1. A full and fair investigation
      • A suspect should be treated as innocent by the Police in terms of conducting a full and fair investigation – which includes following leads which may support the suspect as well as those which may incriminate them. Not doing so is unjust and leads to accusations of bias and lack of trust in the Police
      • While the Police and the Crown Prosecution Service (CPS) may come under pressure to make arrests and charge people, it is not important to charge SOMEONE with a crime – it is of supreme importance to charge the RIGHT person
      • In cases where there is a complainant making an accusation, the complainant should be taken seriously and treated with the respect that someone who MAY be a victim deserves
      • Similarly, the accused person should also be treated with the respect that a person who may be innocent deserves.
      • Neither side should be believed nor disbelieved until a full and fair investigation has taken place. Automatically believing one side prior to investigation necessarily means disbelieving the other which would impede fair investigation. All leads should be followed on both sides to find the truth.
  1. The Burden of Proof
    • It is incumbent on the prosecution to ‘prove’ guilt  ‘beyond reasonable doubt’. (This phrase is no longer used in court in England but, though the wording may have changed, the principle remains).
    • Research has shown that humans – even so-called ‘experts’ – are very poor at being able to tell when someone is lying.
      [There have been numerous TV panel shows based on this fact: e.g. each member of one team gives an account of something but only one is telling the truth and the other team has to guess who. Even when they KNOW that only one is telling the truth, the success rate of guessing who is rarely better than chance and often worse.] We simply cannot be trusted to make reliable judgements on the basis of forming an opinion on who is telling the truth, without substantial supporting evidence.
  2. Benefit of the Doubt
    Given the burden of proof, it is inevitable that some guilty people will escape punishment. However, there is no way of knowing who has escaped punishment and who is genuinely innocent.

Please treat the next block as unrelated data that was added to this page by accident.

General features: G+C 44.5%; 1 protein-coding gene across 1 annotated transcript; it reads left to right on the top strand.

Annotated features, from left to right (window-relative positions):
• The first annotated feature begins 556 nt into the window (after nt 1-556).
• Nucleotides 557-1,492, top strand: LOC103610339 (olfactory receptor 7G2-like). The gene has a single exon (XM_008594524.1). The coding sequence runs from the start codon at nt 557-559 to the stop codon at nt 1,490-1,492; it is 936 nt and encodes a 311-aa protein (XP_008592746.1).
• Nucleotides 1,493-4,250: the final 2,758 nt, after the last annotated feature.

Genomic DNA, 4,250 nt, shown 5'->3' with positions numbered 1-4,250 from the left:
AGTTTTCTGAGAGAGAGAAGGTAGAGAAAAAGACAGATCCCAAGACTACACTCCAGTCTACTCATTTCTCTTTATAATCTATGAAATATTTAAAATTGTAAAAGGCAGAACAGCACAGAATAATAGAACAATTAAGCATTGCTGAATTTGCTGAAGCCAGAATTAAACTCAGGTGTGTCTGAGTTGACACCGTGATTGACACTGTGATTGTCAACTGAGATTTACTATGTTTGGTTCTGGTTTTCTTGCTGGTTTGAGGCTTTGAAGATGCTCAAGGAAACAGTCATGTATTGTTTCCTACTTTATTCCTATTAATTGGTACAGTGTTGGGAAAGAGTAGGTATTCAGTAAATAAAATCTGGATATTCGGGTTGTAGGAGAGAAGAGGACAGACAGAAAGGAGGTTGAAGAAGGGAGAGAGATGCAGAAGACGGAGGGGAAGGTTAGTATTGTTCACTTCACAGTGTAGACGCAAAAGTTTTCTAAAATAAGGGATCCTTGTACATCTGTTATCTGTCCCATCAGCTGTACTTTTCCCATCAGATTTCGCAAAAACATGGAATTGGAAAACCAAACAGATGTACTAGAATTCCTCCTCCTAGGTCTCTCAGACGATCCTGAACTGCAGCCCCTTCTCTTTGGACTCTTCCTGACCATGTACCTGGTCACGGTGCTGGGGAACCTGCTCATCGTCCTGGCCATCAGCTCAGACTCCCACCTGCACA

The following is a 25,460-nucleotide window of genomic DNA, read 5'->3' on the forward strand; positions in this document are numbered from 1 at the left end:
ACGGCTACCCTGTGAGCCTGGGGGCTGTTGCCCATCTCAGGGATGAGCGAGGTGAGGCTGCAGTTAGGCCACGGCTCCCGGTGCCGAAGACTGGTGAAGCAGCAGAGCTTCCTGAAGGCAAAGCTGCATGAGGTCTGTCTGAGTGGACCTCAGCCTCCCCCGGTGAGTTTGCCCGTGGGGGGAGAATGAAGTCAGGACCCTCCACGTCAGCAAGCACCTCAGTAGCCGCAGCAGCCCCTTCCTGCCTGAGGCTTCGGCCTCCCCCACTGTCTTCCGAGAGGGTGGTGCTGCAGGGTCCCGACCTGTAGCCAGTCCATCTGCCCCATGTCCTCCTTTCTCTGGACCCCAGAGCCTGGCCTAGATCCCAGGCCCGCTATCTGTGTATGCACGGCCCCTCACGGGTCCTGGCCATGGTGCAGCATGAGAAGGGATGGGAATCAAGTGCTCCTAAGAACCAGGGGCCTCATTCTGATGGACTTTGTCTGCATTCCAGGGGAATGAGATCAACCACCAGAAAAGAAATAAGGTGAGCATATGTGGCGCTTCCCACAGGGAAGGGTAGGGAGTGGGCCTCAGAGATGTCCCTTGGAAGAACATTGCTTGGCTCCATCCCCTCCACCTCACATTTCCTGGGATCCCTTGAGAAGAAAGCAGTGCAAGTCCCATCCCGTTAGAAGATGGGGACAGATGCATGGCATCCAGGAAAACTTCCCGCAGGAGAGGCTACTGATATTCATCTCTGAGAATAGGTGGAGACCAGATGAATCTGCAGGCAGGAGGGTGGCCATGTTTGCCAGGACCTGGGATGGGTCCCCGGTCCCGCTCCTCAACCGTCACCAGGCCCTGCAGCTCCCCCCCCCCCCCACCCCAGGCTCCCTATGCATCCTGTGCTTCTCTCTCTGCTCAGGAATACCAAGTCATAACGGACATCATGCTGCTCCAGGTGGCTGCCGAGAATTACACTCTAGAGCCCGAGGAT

In fairness to the genuinely innocent, therefore, ALL who are found not guilty, or whose convictions have been overturned by a Court of Appeal, MUST be given the benefit of the doubt and it must be assumed that they are indeed 100% innocent and treated as such by all of society.

2. A suspect is entitled to a fair trial

This point is embedded in the European Convention on human rights, which might be considered a fair starting point.

It means that there should be no bias or prejudice which would make conviction more likely and measures taken so that processes or procedures which may introduce such prejudice are avoided as far as possible.

Therefore the following are points I believe should be included.

  1. The prosecution and trial of a suspect should be within a reasonable time frame (this point is also mentioned in the European Convention)
  2. Press restrictions – in order to prevent trial by the media and jury members being prejudiced by information presented prior to the trial.
  3. reintroduction of jury assessment prior to trial – in order to avoid potential prejudice
  4. The jury members should give written reasons for their verdict – in order to ensure that they have come to a decision based on evidence and logic and not prejudice or hunch.

3. There must be a fair and open system of Appeal which applies the SAME standards as those of the courtroom.
The Appeal system should seeks to find such errors and be fully prepared to overturn them when a conviction is deemed unsafe.
 

In any human system, there will be mistakes and innocent people wrongly convicted. The principles outlined above which are in place to protect the innocent should therefore be maintained throughout the Appeal system

  1. In spite of having seen and heard evidence presented in court, Juries are not, and should not be viewed as being, incapable of making a wrong decision. In fact it is inevitable and and a Court of Appeal must be set up to deal with that expectation.
  2. Therefore, there is no valid reason why evidence presented to the Court of Appeal has to be fresh evidence which has not previously been available.
  3. The important point is surely to find the truth and to protect the innocent so ANY and ALL evidence which may help demonstrate that there has been a miscarriage of justice and that an innocent person may have been convicted must be permissible.
  4. Refusing such evidence is a dereliction of duty to protect the innocent.

Only when these factors have been achieved can we claim to have a just legal system.